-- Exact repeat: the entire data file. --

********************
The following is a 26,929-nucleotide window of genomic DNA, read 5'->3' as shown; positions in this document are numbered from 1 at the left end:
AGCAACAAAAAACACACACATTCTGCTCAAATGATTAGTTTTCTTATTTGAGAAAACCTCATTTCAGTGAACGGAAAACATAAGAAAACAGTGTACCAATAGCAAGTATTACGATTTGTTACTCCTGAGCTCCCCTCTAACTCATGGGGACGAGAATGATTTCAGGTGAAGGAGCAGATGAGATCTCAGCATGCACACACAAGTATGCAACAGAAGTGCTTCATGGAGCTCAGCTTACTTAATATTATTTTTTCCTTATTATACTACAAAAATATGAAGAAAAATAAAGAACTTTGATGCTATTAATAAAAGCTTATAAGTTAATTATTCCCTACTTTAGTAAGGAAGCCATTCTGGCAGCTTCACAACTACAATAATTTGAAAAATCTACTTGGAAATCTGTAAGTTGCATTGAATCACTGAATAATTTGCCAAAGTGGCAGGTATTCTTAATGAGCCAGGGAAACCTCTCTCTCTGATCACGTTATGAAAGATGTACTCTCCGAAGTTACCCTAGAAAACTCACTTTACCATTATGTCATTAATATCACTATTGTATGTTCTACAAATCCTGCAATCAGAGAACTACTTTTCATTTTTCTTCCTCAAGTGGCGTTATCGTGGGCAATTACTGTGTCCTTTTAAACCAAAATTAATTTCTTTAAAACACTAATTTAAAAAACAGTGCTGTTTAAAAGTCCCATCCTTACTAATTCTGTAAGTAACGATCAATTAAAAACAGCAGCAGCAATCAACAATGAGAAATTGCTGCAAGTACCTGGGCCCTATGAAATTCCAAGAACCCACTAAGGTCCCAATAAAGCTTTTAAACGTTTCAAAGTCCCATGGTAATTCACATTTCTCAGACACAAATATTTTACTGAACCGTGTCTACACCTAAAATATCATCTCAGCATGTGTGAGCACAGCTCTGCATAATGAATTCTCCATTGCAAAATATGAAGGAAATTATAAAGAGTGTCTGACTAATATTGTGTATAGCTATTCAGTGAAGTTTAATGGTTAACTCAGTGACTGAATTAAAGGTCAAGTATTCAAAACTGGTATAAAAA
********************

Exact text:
The following is a 26,929-nucleotide window of genomic DNA, read 5'->3' as shown; positions in this document are numbered from 1 at the left end:
AGCAACAAAAAACACACACATTCTGCTCAAATGATTAGTTTTCTTATTTGAGAAAACCTCATTTCAGTGAACGGAAAACATAAGAAAACAGTGTACCAATAGCAAGTATTACGATTTGTTACTCCTGAGCTCCCCTCTAACTCATGGGGACGAGAATGATTTCAGGTGAAGGAGCAGATGAGATCTCAGCATGCACACACAAGTATGCAACAGAAGTGCTTCATGGAGCTCAGCTTACTTAATATTATTTTTTCCTTATTATACTACAAAAATATGAAGAAAAATAAAGAACTTTGATGCTATTAATAAAAGCTTATAAGTTAATTATTCCCTACTTTAGTAAGGAAGCCATTCTGGCAGCTTCACAACTACAATAATTTGAAAAATCTACTTGGAAATCTGTAAGTTGCATTGAATCACTGAATAATTTGCCAAAGTGGCAGGTATTCTTAATGAGCCAGGGAAACCTCTCTCTCTGATCACGTTATGAAAGATGTACTCTCCGAAGTTACCCTAGAAAACTCACTTTACCATTATGTCATTAATATCACTATTGTATGTTCTACAAATCCTGCAATCAGAGAACTACTTTTCATTTTTCTTCCTCAAGTGGCGTTATCGTGGGCAATTACTGTGTCCTTTTAAACCAAAATTAATTTCTTTAAAACACTAATTTAAAAAACAGTGCTGTTTAAAAGTCCCATCCTTACTAATTCTGTAAGTAACGATCAATTAAAAACAGCAGCAGCAATCAACAATGAGAAATTGCTGCAAGTACCTGGGCCCTATGAAATTCCAAGAACCCACTAAGGTCCCAATAAAGCTTTTAAACGTTTCAAAGTCCCATGGTAATTCACATTTCTCAGACACAAATATTTTACTGAACCGTGTCTACACCTAAAATATCATCTCAGCATGTGTGAGCACAGCTCTGCATAATGAATTCTCCATTGCAAAATATGAAGGAAATTATAAAGAGTGTCTGACTAATATTGTGTATAGCTATTCAGTGAAGTTTAATGGTTAACTCAGTGACTGAATTAAAGGTCAAGTATTCAAAACTGGTATAAAAA